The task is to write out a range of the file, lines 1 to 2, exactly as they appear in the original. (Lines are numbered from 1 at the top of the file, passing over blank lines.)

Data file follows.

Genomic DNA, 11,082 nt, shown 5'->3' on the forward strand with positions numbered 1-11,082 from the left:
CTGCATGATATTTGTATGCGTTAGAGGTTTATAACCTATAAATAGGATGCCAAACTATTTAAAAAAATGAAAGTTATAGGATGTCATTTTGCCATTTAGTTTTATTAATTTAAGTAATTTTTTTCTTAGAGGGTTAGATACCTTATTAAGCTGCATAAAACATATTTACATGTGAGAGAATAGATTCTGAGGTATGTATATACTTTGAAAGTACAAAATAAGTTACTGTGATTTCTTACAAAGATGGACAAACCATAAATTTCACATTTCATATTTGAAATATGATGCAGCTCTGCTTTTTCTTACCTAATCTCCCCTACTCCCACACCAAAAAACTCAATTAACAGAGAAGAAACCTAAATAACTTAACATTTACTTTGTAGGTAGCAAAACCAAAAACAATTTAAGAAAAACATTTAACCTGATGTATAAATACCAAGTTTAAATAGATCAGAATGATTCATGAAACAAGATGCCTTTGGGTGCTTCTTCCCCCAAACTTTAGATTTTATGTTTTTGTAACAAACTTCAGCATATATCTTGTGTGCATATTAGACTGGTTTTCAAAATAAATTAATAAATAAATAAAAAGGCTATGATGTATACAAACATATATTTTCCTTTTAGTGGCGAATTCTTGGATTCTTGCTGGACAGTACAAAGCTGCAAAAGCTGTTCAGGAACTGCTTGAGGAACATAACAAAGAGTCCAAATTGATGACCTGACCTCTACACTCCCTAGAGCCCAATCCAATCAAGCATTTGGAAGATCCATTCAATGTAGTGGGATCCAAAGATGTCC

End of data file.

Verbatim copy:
Genomic DNA, 11,082 nt, shown 5'->3' on the forward strand with positions numbered 1-11,082 from the left:
CTGCATGATATTTGTATGCGTTAGAGGTTTATAACCTATAAATAGGATGCCAAACTATTTAAAAAAATGAAAGTTATAGGATGTCATTTTGCCATTTAGTTTTATTAATTTAAGTAATTTTTTTCTTAGAGGGTTAGATACCTTATTAAGCTGCATAAAACATATTTACATGTGAGAGAATAGATTCTGAGGTATGTATATACTTTGAAAGTACAAAATAAGTTACTGTGATTTCTTACAAAGATGGACAAACCATAAATTTCACATTTCATATTTGAAATATGATGCAGCTCTGCTTTTTCTTACCTAATCTCCCCTACTCCCACACCAAAAAACTCAATTAACAGAGAAGAAACCTAAATAACTTAACATTTACTTTGTAGGTAGCAAAACCAAAAACAATTTAAGAAAAACATTTAACCTGATGTATAAATACCAAGTTTAAATAGATCAGAATGATTCATGAAACAAGATGCCTTTGGGTGCTTCTTCCCCCAAACTTTAGATTTTATGTTTTTGTAACAAACTTCAGCATATATCTTGTGTGCATATTAGACTGGTTTTCAAAATAAATTAATAAATAAATAAAAAGGCTATGATGTATACAAACATATATTTTCCTTTTAGTGGCGAATTCTTGGATTCTTGCTGGACAGTACAAAGCTGCAAAAGCTGTTCAGGAACTGCTTGAGGAACATAACAAAGAGTCCAAATTGATGACCTGACCTCTACACTCCCTAGAGCCCAATCCAATCAAGCATTTGGAAGATCCATTCAATGTAGTGGGATCCAAAGATGTCC